Let’s talk about a different type of training. Were you aware that National Geographic Traveler magazine rated Amtrak’s Adirondack Line as “one of the 10 most beautiful train trips in the world?" Yes, I am talking about a rail line, and the shout-out was in the year 2000, but no worries, the scenery hasn’t changed. I have ridden the Adirondack Line from one end to the other, and I can also tell you the most beautiful section of that trip is along the Adirondack Coast, where the rails run right along the edge of Lake Champlain. In my opinion, you won’t find more incredible scenic vistas anywhere else.
It was shortly after hearing about this “top 10 rating” that I specifically had to see for myself, or at least see a portion of it. Leaving a car at the Ticonderoga station (FTC), I rode north with a friend and hopped aboard the train at Rouses Point, right at the border of Canada. It was a fascinating experience. I won't say that the scenery was great initially, but once we got south of Plattsburgh and began riding the western shoreline of Lake Champlain — with the tracks practically touching the water — it became breathtaking.
I was traveling with a National Park Service Trails & Rails program interpreter. That program is still available on Saturdays and Sundays on this Adirondack line, but only between Westport and Saratoga Springs. The T&R interpreter pointed out key features and told me, as well as other interested passengers, some of the vast history that occurred right at the sites we were seeing.
Of course, I had seen this piece of geography before numerous times — most often from the ground on a road or highway, but also from boats on the water and above from small aircraft — but I had never ridden the train through this area before. Everything I saw was familiar, yet different somehow. Though I certainly recognized elements and areas of the surrounding landscape passing by, I had never seen them from this particular angle or perspective. It expanded my perception and appreciation of our natural beauty here in the Lake Champlain Region. I highly recommend you make this train journey — at least from Port Kent south to Ticonderoga — if for no other reason than to take in the views.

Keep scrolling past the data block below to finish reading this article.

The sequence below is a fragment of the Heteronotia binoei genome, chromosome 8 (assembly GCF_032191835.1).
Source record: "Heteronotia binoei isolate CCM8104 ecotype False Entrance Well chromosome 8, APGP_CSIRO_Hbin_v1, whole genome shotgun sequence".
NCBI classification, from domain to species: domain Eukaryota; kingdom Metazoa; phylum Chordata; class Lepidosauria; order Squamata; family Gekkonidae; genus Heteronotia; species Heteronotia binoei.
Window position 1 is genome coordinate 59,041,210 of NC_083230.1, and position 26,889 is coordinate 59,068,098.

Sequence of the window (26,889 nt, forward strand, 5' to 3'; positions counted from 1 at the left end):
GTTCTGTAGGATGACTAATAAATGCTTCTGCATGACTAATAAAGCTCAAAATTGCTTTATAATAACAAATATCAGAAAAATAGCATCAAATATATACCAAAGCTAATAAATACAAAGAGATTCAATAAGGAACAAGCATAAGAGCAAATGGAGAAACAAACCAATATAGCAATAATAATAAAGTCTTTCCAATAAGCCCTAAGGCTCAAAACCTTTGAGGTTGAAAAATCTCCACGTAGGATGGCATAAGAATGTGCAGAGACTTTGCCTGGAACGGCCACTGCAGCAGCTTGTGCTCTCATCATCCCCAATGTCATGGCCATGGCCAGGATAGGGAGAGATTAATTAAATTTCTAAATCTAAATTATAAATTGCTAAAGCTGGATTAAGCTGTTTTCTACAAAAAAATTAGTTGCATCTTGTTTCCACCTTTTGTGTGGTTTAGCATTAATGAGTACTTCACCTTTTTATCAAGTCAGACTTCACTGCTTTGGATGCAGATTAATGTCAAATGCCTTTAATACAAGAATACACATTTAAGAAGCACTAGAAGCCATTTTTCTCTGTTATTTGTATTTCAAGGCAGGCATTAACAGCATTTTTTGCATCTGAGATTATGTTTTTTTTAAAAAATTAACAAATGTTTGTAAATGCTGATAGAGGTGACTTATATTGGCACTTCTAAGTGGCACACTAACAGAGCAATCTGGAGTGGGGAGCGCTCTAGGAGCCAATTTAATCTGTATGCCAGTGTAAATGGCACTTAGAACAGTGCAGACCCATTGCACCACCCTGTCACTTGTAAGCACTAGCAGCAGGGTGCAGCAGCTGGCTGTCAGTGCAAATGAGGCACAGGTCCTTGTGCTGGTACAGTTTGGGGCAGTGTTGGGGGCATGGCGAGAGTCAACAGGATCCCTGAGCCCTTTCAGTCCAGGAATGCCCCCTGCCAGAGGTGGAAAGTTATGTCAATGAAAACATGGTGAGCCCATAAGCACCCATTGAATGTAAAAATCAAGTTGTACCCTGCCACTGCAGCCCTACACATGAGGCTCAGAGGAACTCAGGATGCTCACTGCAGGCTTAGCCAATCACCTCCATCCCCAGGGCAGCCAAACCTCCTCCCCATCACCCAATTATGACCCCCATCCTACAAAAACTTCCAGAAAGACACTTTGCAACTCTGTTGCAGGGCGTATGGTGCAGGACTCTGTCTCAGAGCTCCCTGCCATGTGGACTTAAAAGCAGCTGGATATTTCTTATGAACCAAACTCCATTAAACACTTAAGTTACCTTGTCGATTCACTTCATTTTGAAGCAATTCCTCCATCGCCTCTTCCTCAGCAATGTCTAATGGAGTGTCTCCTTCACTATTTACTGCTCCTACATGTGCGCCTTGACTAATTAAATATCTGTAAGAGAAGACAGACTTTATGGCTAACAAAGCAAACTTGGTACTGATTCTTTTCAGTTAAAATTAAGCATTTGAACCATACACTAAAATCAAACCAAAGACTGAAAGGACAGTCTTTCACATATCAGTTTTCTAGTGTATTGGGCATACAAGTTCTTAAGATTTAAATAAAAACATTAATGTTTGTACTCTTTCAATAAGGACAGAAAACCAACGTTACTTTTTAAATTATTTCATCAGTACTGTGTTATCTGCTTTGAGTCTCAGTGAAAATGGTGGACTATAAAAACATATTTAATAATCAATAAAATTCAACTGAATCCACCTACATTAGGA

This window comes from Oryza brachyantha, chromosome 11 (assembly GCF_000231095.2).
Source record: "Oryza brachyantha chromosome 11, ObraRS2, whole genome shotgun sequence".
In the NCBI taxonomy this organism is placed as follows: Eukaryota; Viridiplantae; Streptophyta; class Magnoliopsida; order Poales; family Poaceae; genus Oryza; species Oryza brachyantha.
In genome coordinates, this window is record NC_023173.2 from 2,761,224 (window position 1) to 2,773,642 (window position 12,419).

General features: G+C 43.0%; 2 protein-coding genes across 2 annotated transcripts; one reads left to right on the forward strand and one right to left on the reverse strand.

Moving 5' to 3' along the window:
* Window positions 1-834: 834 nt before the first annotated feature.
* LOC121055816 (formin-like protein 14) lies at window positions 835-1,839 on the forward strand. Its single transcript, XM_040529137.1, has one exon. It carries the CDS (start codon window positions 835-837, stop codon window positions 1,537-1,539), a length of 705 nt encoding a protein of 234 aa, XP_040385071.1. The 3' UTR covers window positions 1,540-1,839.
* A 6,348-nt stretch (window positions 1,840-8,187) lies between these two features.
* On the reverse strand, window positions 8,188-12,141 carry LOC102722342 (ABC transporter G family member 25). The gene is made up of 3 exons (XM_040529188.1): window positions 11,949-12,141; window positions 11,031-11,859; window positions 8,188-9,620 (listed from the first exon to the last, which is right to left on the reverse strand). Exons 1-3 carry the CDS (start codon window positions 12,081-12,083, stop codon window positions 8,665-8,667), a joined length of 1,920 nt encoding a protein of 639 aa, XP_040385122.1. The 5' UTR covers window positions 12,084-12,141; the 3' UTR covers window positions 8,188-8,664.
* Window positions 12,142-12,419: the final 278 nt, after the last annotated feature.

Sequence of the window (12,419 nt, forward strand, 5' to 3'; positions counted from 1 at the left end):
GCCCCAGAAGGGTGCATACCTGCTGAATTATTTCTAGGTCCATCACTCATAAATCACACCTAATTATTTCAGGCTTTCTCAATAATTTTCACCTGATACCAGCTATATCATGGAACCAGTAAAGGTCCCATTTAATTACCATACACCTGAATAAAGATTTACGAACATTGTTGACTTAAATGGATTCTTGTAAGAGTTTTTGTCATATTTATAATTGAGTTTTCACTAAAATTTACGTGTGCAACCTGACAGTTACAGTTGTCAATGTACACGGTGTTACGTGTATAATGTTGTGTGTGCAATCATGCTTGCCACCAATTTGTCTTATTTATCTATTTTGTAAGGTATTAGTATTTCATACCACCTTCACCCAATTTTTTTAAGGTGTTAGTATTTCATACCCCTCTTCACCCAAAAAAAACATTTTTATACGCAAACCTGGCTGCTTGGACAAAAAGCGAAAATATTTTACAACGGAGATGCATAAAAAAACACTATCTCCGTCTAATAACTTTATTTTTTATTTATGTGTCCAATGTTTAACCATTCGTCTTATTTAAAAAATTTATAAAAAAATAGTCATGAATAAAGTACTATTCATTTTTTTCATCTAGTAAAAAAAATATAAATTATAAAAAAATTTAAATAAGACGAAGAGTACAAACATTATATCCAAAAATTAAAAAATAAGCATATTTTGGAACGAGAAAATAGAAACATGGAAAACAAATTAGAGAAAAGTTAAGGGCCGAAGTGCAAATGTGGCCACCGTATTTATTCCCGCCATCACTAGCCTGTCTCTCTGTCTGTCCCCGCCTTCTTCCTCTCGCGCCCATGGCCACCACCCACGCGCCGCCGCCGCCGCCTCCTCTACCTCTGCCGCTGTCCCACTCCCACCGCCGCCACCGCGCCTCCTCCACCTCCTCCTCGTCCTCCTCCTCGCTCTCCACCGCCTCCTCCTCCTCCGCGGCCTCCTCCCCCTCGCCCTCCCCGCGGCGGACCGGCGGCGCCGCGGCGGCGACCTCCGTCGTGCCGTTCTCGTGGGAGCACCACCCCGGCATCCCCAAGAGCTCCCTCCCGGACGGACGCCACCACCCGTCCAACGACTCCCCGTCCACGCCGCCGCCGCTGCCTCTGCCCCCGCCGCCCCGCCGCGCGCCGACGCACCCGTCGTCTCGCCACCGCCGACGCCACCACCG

Amtrak’s Adirondack Line runs between Gare Centrale at Montreal ( MTR) and Penn Station in New York City (NYP). If you can connect to either of these hubs, you can experience the Adirondack Line. Train number 68 travels south and number 69 travels north. To travel from one end to the other takes about 11 hours, but you can connect at numerous station locations along the route. Hop off at one (or all) of the four station sites in the Lake Champlain Region to experience our great communities and visit top attractions.
Let me give you some insight and ideas.
Port Kent (PRK)
The Port Kent station is only a little over 3 miles from the oldest natural attraction in the U.S., Ausable Chasm. Call the Chasm when you arrive and they will pick you up in their shuttle. Spend an entire day or more exploring this “Grand Canyon of the Adirondacks.” There are so many activities to choose from, like tours, tubing, rafting, rappelling, rock climbing, disc golf, and mountain biking. You can plan on staying at the nearby Ausable Chasm Campground, which has eight camping cabins plus their RV and tent sites. Be sure to reserve early, particularly if you want a cabin.
For another excursion, walk onto Lake Champlain Transportation Company’s Port Kent to Burlington, Vermont ferry (right at the train station and under $10 one way). You can explore some shops and eateries along the Burlington waterfront when you dock. The city environment will be a strong contrast to the natural beauty of Ausable Chasm. This ferry ride is about one-hour long and travels 10 miles across Lake Champlain. It is seasonal, however, and operates only between June 16 and September 5 this year.